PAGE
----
Then somebody contacted us regarding a private adoption. The biological mum was eight months pregnant and we had been chosen to adopt the baby she thought she couldn’t care for. We got excited again, made provisional plans, then spoke to our social worker to get the ball rolling. But three weeks later she changed her mind, kept the baby. We decided to look abroad, and began an application to adopt from Armenia. The cultures were similar we told ourselves. We could parent a child with Armenian roots. We translated documents and witness testimonies in a script we couldn’t understand, and met a wonderful Armenian lady who offered to help us when we were in country. We sent off the paperwork and began to hope. We were still waiting but we felt in control. We were blindsided during that time when my dad got sick, and we had to put things on hold. After my dad’s passing I found it hard to think about moving forward with the adoption, and we took a couple of months to regroup before starting the paperwork trail again when the authorities in Armenia requested more information. This time it was slow, the translations even slower. Finally, in May 2017 we sent them off. I hoped we were close, but that voice inside that told me it might not happen was gaining ground. I told myself that I might have to accept that we would never get to be parents together. It was the first time I had ever allowed the thought to take space in my mind, and it was the hardest idea to conceive. But three weeks later we got news of a baby in Cyprus who might need us.
Without any more information, I knew. Maybe it was naivety, maybe desperation, or maybe something altogether wonderful like fate. But I had a feeling. I knew without being told that the baby was a girl, and I knew, really knew beyond doubt, that she was mine. So I went home, cleaned the spare room. I couldn’t clear my work schedule this time, but I didn’t care. I cancelled a trip to Harrogate festival just in case. I was convinced. That girl was ours, and she was coming home.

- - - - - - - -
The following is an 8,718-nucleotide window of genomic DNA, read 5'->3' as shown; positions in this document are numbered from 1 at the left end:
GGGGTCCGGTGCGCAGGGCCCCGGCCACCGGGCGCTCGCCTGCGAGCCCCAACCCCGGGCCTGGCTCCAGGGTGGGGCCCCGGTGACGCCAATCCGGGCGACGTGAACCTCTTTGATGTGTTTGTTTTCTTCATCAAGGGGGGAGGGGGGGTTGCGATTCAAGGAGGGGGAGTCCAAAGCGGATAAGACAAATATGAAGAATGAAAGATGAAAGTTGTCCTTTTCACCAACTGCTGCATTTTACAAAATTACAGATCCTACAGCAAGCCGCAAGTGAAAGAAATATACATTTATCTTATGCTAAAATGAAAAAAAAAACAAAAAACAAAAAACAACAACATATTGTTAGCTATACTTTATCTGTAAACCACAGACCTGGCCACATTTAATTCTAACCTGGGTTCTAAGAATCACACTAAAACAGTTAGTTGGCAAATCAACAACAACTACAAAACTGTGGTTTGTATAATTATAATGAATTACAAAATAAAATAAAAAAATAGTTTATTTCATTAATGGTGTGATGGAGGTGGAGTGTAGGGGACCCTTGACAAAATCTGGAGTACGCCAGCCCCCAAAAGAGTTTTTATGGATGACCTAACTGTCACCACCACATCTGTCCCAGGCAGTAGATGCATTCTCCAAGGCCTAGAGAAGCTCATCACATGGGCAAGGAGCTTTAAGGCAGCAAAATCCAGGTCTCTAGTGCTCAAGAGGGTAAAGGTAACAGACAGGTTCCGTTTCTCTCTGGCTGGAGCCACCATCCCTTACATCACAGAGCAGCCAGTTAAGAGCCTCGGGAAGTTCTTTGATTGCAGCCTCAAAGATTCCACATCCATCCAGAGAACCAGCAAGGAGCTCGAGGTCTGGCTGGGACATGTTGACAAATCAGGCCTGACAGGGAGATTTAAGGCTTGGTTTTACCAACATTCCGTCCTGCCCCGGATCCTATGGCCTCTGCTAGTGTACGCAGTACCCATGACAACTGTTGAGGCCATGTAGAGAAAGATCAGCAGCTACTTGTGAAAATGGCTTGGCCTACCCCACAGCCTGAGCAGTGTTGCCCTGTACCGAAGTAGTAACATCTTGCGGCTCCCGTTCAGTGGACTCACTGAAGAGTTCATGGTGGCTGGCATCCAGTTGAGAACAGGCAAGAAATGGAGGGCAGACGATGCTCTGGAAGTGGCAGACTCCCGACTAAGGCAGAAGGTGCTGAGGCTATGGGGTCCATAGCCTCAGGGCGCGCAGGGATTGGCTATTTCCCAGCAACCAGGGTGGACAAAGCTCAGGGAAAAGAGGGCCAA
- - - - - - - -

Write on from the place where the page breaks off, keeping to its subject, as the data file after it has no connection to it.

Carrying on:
I called the social workers every day trying to convince them. They told me that nothing had been decided, that they didn’t even know if she would be available to be adopted. So I begged to register as a foster parent, told the social worker that she needed a family, that if she wasn’t ready to leave hospital they had to let me go to her instead. I told my husband that this time it wasn’t about us. I told him I was prepared to give her a home, even if it wasn’t to stay. I was lucky he felt the same and we signed the forms to foster and continued to hope.
It’s two years ago next month that we first heard about our daughter. It’s over a year since the adoption was finalised. Today I sat waiting in the dentist’s chair while she had her first ever dental check. All that waiting that at the time seemed so fruitless. But yet we were waiting not for a form to be signed, not for a letter to be read, or for somebody to make a decision; we were waiting for our daughter. If we hadn’t waited all that time we wouldn’t have been ready when our daughter was ready. We had to wait, because when we thought we were ready, we weren’t. Our daughter hadn’t been born yet.
Sometimes waiting feels as if it’s the most pointless waste of time. Finding the patience for it is tough. But waiting, while it might be the hardest thing, is sometimes all you can do. Everything happens in due course.